COPLAND: Grohg. Billy the Kid / Detroit Symphony Orch.; Leonard Slatkin, cond / Naxos 8.559862
Well, now here’s something, as Monty Python used to say, completely different: an early, one-act ballet by Aaron Copland in his earlier, more adventurous style, based on the silent German horror film Nosferatu. The original title was The Necromancer, but somehow or other it became Grohg, and very Grohg-like it is: full of spiky Stravinskian harmonies while still filled with lyrical episodes that Copland would later “straighten out” harmonically and turn into his “Americana” style.
As Copland said, the music was meant to be “fantastic rather than ghastly,” which is why, I’m sure, he chose not to name it after the (rather) creepy German film he had seen. (By the way: for decades it was claimed by horror film fans that the actor who played Nosferatu, Max Schreck or “Max Shriek” in English, was a pseudonym and that no such German actor actually existed; some more hyper-imaginative viewers even claimed that the actor who played the title role was a REAL vampire; but as it turned out, Schreck was a real German actor, and other films by him have turned up.) Already at age 25, young Copland was quite obviously on his way to becoming an excellent composer. This is music that really develops from scene to scene and is not just episodic. He also uses a number of unusual timbral blends, also borrowed from Stravinsky (check out the “Dance of the Adolescent” with its bizarre xylophone passages) but in some places sounding more like Berlioz. In “Dance of the Opium-Eater,” Copland channels early jazz, and it is to Leonard Slatkin’s credit that he is able to bring out this feeling in a fully idiomatic manner, leaning into the syncopations in a fully American manner. You might say that it sounds like a far more sophisticated relative of Gershwin’s Rhapsody in Blue: the parent to the child.
“Dance of the Streetwalker” emerges as a fast, quirky waltz, as if said streetwalker were both high and drunk. It also becomes more agitated, and less waltz-y, as it goes along. Polyrhythms galore show up in “Grohg imagines the dead are mocking him,” one of those sections that sounds strongly influenced by Berlioz except for the highly syncopated backbeats.
Following this, we get the complete Billy the Kid ballet of 1938 in Copland’s then-new American style. You can tell from the opening that this is the same composer, but one whose earlier modernistic tendencies are tamed, channeled more into tonality and, although interesting, less adventurous. There are still some surprises in the music but it’s not going to be banned from your local classical music radio station the way Grohg will be (I guarantee you will never hear Grohg in WQXR or WGUC). By the time we reach the third section, “Street in a Frontier Town,” we’re in jolly-land, replete with “Western”-styled melodies set to rhythms that only trained balletic cowpokes could dance to. But as in the case of Grohg, Slatkin conducts the music with vim and vigor. I met him once at the Aspen Music Festival in 1979 and had a wonderful conversation with him; he’s an amazingly gregarious and cheerful person who loves the music he conducts and approaches everything with enthusiasm. It’s heartening to hear, on this recording, that he hasn’t changed a bit in that respect in all that time (but then again, neither have I!).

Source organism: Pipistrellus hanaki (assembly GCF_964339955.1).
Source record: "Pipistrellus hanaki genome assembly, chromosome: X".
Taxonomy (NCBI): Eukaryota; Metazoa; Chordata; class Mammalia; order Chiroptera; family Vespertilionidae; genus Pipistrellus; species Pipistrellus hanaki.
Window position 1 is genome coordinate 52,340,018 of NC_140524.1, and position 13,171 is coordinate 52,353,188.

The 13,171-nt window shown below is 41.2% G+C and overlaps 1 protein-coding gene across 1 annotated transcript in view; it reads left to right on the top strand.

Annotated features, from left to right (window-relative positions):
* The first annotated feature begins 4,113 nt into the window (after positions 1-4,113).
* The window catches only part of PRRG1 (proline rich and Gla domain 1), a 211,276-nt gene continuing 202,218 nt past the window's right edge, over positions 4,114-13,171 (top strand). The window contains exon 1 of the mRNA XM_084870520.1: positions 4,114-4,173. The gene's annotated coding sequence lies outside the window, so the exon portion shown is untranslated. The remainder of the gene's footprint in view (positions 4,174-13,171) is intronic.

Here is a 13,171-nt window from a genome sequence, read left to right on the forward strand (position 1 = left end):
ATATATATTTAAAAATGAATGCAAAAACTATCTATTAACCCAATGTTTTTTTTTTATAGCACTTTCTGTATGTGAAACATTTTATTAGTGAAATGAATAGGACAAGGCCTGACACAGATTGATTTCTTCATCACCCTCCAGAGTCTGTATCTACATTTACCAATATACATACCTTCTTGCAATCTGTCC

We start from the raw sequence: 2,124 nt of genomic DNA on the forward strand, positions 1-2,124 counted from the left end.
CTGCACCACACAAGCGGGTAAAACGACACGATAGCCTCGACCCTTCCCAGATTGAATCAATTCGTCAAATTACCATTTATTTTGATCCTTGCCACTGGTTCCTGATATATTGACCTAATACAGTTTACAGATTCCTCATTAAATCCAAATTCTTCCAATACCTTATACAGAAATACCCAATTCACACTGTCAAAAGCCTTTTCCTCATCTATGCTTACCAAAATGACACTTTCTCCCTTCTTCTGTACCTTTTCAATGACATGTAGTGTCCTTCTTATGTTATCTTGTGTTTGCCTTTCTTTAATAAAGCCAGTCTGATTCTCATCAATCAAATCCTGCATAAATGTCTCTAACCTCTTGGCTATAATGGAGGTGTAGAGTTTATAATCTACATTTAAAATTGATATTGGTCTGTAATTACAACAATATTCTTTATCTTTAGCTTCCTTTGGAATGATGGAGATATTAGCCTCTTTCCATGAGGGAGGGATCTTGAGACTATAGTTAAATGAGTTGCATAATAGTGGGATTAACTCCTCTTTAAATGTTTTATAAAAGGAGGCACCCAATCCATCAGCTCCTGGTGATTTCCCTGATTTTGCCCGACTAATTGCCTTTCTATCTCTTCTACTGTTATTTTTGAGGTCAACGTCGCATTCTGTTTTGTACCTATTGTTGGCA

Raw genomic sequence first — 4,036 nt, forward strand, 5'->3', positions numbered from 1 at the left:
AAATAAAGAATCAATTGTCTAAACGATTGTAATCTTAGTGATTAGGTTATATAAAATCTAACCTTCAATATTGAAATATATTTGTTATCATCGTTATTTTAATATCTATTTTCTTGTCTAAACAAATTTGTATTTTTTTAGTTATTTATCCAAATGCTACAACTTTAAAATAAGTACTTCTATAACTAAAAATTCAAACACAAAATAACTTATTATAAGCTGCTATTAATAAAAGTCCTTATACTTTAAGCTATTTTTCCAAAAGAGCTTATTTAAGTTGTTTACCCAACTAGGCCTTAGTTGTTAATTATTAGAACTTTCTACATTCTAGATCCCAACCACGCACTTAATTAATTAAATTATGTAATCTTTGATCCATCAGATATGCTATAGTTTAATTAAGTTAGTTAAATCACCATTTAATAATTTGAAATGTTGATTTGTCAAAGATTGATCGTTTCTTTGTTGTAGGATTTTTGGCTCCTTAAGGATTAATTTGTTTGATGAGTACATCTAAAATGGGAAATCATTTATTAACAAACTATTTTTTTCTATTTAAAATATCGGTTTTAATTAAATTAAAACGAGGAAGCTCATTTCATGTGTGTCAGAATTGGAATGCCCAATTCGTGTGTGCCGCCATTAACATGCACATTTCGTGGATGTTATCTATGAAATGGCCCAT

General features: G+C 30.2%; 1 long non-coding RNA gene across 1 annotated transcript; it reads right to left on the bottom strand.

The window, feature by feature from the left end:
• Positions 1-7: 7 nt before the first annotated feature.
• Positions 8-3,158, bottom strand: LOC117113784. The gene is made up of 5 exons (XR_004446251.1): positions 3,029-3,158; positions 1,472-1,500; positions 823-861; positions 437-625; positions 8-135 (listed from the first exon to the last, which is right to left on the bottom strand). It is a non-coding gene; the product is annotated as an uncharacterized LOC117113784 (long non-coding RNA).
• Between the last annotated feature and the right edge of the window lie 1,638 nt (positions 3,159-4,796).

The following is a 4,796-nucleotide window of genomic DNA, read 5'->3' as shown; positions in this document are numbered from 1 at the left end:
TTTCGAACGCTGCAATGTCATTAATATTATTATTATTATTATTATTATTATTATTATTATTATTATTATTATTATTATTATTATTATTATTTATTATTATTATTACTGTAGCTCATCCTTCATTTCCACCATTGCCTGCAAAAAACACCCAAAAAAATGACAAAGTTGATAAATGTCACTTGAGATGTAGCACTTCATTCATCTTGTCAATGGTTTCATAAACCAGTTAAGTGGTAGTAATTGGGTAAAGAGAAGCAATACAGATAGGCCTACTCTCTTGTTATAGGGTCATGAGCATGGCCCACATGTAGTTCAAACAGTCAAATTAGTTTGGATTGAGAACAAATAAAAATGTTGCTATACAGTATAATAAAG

In fact, in re-listening to this ballet complete—something I haven’t done in decades—I’d have to say that it’s actually much better-written than its successor, Rodeo. Copland was still not 100% committed to producing easily-accessible tunes based more on pop and folk styles, thus his themes, though simpler than those in Grohg, are still quite original and not nearly as predictable as in Rodeo (or Appalachian Spring, an all-time favorite of the classical music radio crowd). The score is also more continuously developed, which makes for much more interesting listening. One might compare this to Tchaikovsky’s Swan Lake as opposed to his Sleeping Beauty (The Nutcracker is a combination of continuous and episodic music).
And, as I say, Slatkin pulls all the stops out, and for once Naxos has given him sound quality that enhances the performance: crisp, clear and forward rather than overloaded with reverb and echo. The end result is a simply dazzling performance that, for me, goes straight to the top of recordings of this work. Absolutely nothing is played without heart and energy, no details are glossed over, and end result is a very impressive achievement. Slatkin even manages to suggest a jazz swagger in “Celebration” (which, at the 1:10 mark, includes a theme that sounds a bit like the 1931 popular song When Yuba Plays the Rumba on the Tuba) and in Bravo, Lenny!
No two ways about it, this new release is a real “find” for Copland fanciers. Highly recommended.
—© 2019 Lynn René Bayley
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